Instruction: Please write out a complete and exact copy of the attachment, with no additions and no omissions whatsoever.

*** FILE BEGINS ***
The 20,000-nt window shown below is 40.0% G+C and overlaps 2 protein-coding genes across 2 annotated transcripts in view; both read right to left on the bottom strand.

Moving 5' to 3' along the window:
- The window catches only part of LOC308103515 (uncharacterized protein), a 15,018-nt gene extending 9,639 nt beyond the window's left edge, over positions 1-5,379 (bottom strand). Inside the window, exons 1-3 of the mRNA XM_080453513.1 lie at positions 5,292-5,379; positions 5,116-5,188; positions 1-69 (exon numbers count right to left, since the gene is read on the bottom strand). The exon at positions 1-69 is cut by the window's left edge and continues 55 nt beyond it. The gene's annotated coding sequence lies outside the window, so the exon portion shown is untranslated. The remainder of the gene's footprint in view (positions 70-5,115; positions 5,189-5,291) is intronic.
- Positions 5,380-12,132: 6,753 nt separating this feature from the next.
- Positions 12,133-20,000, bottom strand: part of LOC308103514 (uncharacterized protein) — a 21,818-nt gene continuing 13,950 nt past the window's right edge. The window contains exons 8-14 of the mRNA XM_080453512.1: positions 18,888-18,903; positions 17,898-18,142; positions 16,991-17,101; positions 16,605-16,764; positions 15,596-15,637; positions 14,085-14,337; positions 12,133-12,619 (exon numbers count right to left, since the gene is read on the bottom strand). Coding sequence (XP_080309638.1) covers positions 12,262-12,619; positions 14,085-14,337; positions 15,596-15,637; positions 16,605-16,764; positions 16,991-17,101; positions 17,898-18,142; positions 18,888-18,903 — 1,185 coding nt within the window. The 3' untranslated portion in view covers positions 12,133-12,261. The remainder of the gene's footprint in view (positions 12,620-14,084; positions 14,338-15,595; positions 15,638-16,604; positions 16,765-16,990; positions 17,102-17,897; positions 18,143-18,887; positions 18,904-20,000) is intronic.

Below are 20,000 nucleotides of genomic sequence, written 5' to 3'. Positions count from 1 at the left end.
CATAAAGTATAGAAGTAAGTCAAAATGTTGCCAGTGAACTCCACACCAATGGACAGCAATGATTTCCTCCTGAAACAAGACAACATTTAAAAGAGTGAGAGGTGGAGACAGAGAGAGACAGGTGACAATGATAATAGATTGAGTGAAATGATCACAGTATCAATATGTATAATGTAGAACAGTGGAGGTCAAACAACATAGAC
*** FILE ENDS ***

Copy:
The 20,000-nt window shown below is 40.0% G+C and overlaps 2 protein-coding genes across 2 annotated transcripts in view; both read right to left on the bottom strand.

Moving 5' to 3' along the window:
- The window catches only part of LOC308103515 (uncharacterized protein), a 15,018-nt gene extending 9,639 nt beyond the window's left edge, over positions 1-5,379 (bottom strand). Inside the window, exons 1-3 of the mRNA XM_080453513.1 lie at positions 5,292-5,379; positions 5,116-5,188; positions 1-69 (exon numbers count right to left, since the gene is read on the bottom strand). The exon at positions 1-69 is cut by the window's left edge and continues 55 nt beyond it. The gene's annotated coding sequence lies outside the window, so the exon portion shown is untranslated. The remainder of the gene's footprint in view (positions 70-5,115; positions 5,189-5,291) is intronic.
- Positions 5,380-12,132: 6,753 nt separating this feature from the next.
- Positions 12,133-20,000, bottom strand: part of LOC308103514 (uncharacterized protein) — a 21,818-nt gene continuing 13,950 nt past the window's right edge. The window contains exons 8-14 of the mRNA XM_080453512.1: positions 18,888-18,903; positions 17,898-18,142; positions 16,991-17,101; positions 16,605-16,764; positions 15,596-15,637; positions 14,085-14,337; positions 12,133-12,619 (exon numbers count right to left, since the gene is read on the bottom strand). Coding sequence (XP_080309638.1) covers positions 12,262-12,619; positions 14,085-14,337; positions 15,596-15,637; positions 16,605-16,764; positions 16,991-17,101; positions 17,898-18,142; positions 18,888-18,903 — 1,185 coding nt within the window. The 3' untranslated portion in view covers positions 12,133-12,261. The remainder of the gene's footprint in view (positions 12,620-14,084; positions 14,338-15,595; positions 15,638-16,604; positions 16,765-16,990; positions 17,102-17,897; positions 18,143-18,887; positions 18,904-20,000) is intronic.

Below are 20,000 nucleotides of genomic sequence, written 5' to 3'. Positions count from 1 at the left end.
CATAAAGTATAGAAGTAAGTCAAAATGTTGCCAGTGAACTCCACACCAATGGACAGCAATGATTTCCTCCTGAAACAAGACAACATTTAAAAGAGTGAGAGGTGGAGACAGAGAGAGACAGGTGACAATGATAATAGATTGAGTGAAATGATCACAGTATCAATATGTATAATGTAGAACAGTGGAGGTCAAACAACATAGAC